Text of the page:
I’m hardly going to be awarded the ‘Sherlock Holmes Award for stating the bleedin’ obvious’ in saying that Simon and his team will be the ones to finally bring the highly coveted Michelin star back to Manchester and The Midland Hotel in October, but I think that is merely the start of the journey.
As someone who spends much time pondering on the definition of success, I leave you with this thought. Obviously the reservation book is now full of bookings from eager bloggers and food enthusiasts, but this is a long term project and Manchester, as a destination for serious food enthusiasts, is being judged. He has built it, will they come?
The Midland French Peter Street, Manchester, M60 2DS
Tel: +44 (0)161 236 3333 Email: email@example.com
Open Tues-Sat 12-2pm Dinner 6.30-9.30pm
You think it’s easy being invited to eat at restaurants for free in return for a review? Well it’s not, not at all. It’s fraught with a tangled web of unspoken rules and imagined obligations. ‘What happens if I decide not to write about it, despite having stuffed my face at their expense?’, ‘What if I had a terrible experience? Shall I tell the truth or should I lie because they have paid for my opinion with a cocktail and that extra side-order?
However, the one issue that most bloggers really lose sleep over is – ‘Can we order the lobster?’ In short, does ordering from the top end of a menu constitute as ‘taking the piss?’ This question fills your average, polite, British blogger with absolute fear. Don’t take my word for it, pick any 3 freebie blogs at random and you’ll see various versions of ‘Mr Bloggycake wanted the foie gras but we settled for some lettuce and water as it would clearly be wrong to infringe on complimentary hospitality.’
I’m as guilty of this etiquette merry-go-round as anyone. My husband and I have had the ‘can I have one more free beer?’ argument more times than I’ve had hot dinners. (Oh, ok, well maybe not as many as that, but lots of times.)
Livebait in Manchester has new owners and is no longer part of a chain. It’s now proudly independent and wants to start afresh, dispelling memories of any previous, unrelated experiences. Through Manchester Confidential, they invited a gaggle of local bloggers to dine and offer their opinion on the new menu, which brings me back to my culinary quagmire.
The menu lists a range of simple, well priced fish dishes with a couple of veggie and meat options thrown in. Starters average around £7 and include several ways with oysters, and simple classics like fried whitebait, smoked salmon and prawn cocktail. Mains average around £16 and include fried haddock & chips, plaice with lemon & capers, cod with risotto, the obligatory sea bass and a fish curry.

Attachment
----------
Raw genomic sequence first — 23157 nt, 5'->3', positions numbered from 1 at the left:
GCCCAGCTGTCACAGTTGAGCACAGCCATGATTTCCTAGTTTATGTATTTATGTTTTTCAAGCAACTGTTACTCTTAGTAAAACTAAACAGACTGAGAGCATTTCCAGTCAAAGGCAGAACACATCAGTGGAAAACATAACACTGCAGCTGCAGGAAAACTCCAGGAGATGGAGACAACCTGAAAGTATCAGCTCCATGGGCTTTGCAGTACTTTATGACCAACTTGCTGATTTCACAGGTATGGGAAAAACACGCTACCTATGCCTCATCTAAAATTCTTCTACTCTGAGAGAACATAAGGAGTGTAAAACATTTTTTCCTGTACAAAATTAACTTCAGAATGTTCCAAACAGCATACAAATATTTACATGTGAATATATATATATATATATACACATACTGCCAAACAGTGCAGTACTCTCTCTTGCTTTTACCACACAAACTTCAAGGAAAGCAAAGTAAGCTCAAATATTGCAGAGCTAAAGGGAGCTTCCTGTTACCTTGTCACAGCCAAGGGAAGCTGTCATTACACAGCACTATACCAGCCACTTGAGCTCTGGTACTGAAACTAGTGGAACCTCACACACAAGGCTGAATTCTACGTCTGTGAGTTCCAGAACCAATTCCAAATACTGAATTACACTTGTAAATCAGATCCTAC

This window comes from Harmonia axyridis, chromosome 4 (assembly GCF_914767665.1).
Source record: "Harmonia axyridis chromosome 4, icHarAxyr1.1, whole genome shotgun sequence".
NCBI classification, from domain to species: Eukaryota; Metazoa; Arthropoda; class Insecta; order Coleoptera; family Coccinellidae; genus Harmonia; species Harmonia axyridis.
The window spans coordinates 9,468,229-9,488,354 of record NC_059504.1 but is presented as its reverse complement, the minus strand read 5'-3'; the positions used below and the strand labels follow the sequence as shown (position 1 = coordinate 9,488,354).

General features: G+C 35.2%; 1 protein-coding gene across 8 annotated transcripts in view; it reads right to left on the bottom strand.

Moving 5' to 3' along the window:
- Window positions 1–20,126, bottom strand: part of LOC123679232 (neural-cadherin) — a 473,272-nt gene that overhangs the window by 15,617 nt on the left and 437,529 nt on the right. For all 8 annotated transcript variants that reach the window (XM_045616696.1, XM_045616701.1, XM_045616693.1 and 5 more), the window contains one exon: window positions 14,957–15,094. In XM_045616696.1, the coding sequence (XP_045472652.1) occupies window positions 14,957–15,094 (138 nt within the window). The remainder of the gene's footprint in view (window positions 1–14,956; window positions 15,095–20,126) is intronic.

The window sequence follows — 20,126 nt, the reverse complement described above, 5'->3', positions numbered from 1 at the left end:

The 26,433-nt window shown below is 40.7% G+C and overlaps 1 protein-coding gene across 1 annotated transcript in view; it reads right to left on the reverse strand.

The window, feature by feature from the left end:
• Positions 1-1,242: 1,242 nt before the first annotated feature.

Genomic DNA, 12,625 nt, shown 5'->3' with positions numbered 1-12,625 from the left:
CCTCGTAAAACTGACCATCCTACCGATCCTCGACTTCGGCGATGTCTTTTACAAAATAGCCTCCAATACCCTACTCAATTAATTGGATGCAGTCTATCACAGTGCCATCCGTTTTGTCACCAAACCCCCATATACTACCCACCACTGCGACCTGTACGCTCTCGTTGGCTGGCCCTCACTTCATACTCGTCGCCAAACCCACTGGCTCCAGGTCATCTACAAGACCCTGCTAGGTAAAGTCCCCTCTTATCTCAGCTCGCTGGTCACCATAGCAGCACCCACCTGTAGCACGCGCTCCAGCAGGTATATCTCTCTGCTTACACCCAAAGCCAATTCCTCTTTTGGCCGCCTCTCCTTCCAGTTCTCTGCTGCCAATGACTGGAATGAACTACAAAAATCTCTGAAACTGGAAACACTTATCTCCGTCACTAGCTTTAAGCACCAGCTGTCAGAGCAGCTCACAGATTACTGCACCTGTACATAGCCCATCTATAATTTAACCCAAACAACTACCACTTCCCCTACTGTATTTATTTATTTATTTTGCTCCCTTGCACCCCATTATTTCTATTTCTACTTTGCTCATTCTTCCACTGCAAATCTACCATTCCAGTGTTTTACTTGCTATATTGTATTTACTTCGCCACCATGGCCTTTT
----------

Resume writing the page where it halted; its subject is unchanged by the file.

Fish and shellfish are delivered fresh every day, so what interests me the most, is the section entitled ‘Shells’; Seared King Scallops in the half shell, Thai scented Scottish Mussels, Lobster and chips (Thermidore or garlic buttered) and….. the Shellfish Platter for Two.
I can make most of those mains myself at home, but what I can’t make is one of those magnificent, glorious, abundant cascades of assorted fresh seafood on crushed ice. I searched my soul wondering whether it would be cheeky to order one but after reading other recent Livebait blogs I became absolutely determined to bloody well order it. Surely the point of these reviews is to showcase what a restaurant does well.
A fresh seafood platter is a thing of beauty, it makes a good fish restaurant stand out and that is the main reason I would ever go to Livebait. As it turns out, it’s the thing that would make me return.
Our waitress brought us a platter of fresh bread with Spanish extra virgin olive oil and the chef’s own dukkah. I’ve never been that keen on the idea of dipping bread into a load of whole spices but I was wrong, this is a really good idea. Lightly roasted coriander, fennel and cumin seeds, flaked salt, sesame and poppy seeds with toasted slithers of hazelnuts really got the taste buds going.
The wine list is reasonably priced and matched mostly for fish, seafood and light dishes as expected. I abandoned my usual Chenin or Sauvingon Blanc and decided to go for a previously untried Albarino, available in small/large glass, carafe or bottle. It was delicious– light, apricot fruitiness gave way to a drier, crisp, refreshing drink.
After the bread, we shared a portion of whitebait which I’ve now decided would make a perfect cinema snack. Wouldn’t you rather dive into a bucket of tiny, hot, crispy, salt and pepper dusted whitebait rather than popcorn? *dials local Odeon*